Where My Love For Writing & Thinking Meet


So… Umm.. What Happened?
October 12, 2016, 2:58 am
Filed under: Uncategorized

 

 

Be warned: I get a very strong feeling I will not be following the prompt for this week.

After reading this week’s reading, We Love You, Charlie Freeman by Kaitlyn Greenidge, I had an insane migraine. I couldn’t tell if the book was responsible for this or the Napoleon cake I consumed from Martha’s earlier in the day.  Now you’re probably wondering why the book would give me a migraine. Well it’s quite simple honestly, and I hope I’m not the only one that felt this way, but there were so many moments where I was just perplexed or things didn’t seem to add up or make sense.

Getting into this book, I went in expecting to find some neuropsychology stuff. Evidently, it’s there in the experiment that’s been conducted on the Freeman family. But as I got into the book, I lost that lens. This book then became about racism. It became a book about sexuality. It became so much more than I went in expecting, and that’s not a bad thing. A book can embody more than one genre, and I think that makes it special. However, I don’t know how I feel about this book. I feel like, if I’m being honest, it is a book that doesn’t embody all these themes well.

I say this because it reminds me a lot of the Hunger Games series. I am drawing this comparison for two reasons. One being that I felt like this book, much like the series, is inconsistent. For example, a particular scene has so much detail and then the following is so vague. And sometime the character that the book is divided by doesn’t even change, so this really puzzles me. For instance, Adia and Charlotte stop talking after the Thanksgiving dinner. Adia doesn’t speak to her for what feels like a long period of time, and then all of a sudden, they’re by each other’s’ sides again. WHAT REALLY HAPPENED? I mean the reader can imagine and draw the lines, but the book constantly goes from vague to descriptive and that is annoying. Lastly- this reminds me of the Hunger Games because with that series, I felt like the author rushed the ending. I felt like this was the case with Greenidge’s novel as well because by the end I was just like

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I agree! I felt like Greenidge left a lot of information out and I’m not sure if it’s done purposely or because she rushed it. Like Thinks…, we get to see the perspective of different characters although narrations may differ. Instead of two different characters as chapters, we are given many and I believe that that decision can confuse the audience. Chani points out in her post that Laurel is one of the most important characters yet she plays a smaller role than the other Freeman’s. I think Charlie not being human, or a hominoid as Callie puts it, is relevant and fits into the web of race and sexuality – how we look at other species.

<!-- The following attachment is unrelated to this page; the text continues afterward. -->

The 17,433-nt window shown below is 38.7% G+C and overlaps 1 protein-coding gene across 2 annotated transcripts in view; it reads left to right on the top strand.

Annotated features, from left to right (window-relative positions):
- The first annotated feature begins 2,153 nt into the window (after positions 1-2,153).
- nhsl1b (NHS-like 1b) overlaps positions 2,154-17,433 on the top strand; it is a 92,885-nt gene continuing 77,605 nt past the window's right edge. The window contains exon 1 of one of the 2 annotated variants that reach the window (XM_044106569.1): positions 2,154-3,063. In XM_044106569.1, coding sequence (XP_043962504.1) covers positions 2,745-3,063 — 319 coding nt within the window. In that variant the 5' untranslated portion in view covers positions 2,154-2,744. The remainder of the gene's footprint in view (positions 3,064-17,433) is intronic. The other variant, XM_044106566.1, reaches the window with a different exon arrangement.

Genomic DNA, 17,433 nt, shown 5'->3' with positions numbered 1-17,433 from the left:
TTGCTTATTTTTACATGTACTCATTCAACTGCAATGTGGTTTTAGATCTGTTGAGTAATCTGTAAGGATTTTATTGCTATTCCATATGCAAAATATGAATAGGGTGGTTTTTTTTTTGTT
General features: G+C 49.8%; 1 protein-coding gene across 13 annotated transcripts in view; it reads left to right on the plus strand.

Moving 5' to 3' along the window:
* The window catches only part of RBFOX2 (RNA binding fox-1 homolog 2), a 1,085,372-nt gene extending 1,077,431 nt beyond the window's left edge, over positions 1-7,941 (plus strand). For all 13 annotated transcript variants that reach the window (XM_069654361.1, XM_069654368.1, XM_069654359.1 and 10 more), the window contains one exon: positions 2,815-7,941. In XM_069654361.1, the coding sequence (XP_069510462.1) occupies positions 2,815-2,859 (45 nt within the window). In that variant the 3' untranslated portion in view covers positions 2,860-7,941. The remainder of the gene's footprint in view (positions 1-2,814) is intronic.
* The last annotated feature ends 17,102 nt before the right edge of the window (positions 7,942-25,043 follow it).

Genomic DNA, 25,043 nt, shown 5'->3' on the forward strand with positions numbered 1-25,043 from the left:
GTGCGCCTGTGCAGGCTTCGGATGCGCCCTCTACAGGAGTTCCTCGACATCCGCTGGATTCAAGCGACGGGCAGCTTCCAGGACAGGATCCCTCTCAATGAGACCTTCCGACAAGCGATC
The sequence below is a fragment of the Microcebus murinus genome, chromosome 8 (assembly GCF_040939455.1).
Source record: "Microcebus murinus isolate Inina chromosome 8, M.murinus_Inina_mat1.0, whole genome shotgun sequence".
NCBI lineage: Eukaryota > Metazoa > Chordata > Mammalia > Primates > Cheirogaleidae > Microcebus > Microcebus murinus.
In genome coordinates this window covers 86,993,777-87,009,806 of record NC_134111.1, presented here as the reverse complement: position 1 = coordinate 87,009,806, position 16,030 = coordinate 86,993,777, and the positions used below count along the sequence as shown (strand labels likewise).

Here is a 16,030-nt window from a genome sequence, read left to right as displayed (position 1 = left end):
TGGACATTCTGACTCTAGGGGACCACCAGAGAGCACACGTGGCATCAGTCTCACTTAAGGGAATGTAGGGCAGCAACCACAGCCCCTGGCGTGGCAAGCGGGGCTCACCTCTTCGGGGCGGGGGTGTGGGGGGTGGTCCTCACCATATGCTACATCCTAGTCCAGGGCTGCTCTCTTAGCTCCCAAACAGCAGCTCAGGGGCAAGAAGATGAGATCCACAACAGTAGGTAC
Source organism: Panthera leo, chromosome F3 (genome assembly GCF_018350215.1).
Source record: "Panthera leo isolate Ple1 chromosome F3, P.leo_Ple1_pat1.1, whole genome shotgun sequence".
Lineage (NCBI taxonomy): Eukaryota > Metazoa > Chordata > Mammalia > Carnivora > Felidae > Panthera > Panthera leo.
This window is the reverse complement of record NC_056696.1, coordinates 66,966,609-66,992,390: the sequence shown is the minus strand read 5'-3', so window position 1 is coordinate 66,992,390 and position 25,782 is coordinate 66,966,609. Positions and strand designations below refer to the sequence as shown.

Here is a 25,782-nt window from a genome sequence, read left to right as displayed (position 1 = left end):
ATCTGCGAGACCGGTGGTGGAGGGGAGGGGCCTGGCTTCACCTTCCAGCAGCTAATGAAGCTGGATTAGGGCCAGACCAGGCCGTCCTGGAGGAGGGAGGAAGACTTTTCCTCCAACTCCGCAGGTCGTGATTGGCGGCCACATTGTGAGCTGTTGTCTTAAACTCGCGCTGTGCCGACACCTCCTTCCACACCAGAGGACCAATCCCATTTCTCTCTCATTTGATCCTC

But I agree that Greenidge could’ve added some more fuel to this novel rather than abruptly ending it.

   Brandon Hernandez 10.12.16 @ 4:23 am

I agree. I felt as though many aspects of the novel deserved more attention. I mean the character of Nymphadora is left extremely vague at the end, we don’t really get to know what happens to her after the experiments! The same goes for Dr. Gardner. Greenidge, at least in my opinion introduces us to these intense situations, and doesn’t do an amazing job at fully giving the character depth! Also, when dealing with such an intense subject such as sexuality, explicating Charlotte’s feelings about this aspect of her process of identity formation is essential! I’m wondering what the reason is for Greenidge framing the book in this way, I am sure she is aware of these omissions and the vague aspects of the novel, so I am wondering whether or not this was done purposefully?

   Krystal Dillon 10.18.16 @ 4:23 pm

I agree but I also disagree, shocker. I think that the book does get vague sometimes, but it does so for a good reason. Things were left unexplained and open ended because I think thats how life really is. I love books and movies and things that don’t have a typical ending..which is why inception is one of my favorite movies. I also think that it leaves room for the reader to insert their own life and experiences into the book to draw their own conclusions. I also found sort of an answer I want to say? as to omissions. So I think many times it doesn’t dawn on us that publishers often rip your work apart and put in and take out things they don’t see working well, especially in fiction. I’m not saying this is the main reason in omissions certainly could have nothing to do with anything, but it’s just something to keep in mind.

   tracy 11.01.16 @ 12:22 am

I really liked your comparison to the hUnger Games! it was interesting. I do agree with you, that I do not think it emodies the topic of neuropsychology well or at least it was difficult to simply read in that lens because of the strong feelings the book brings out in general.

   Radheeka Sharma 11.13.16 @ 1:05 am





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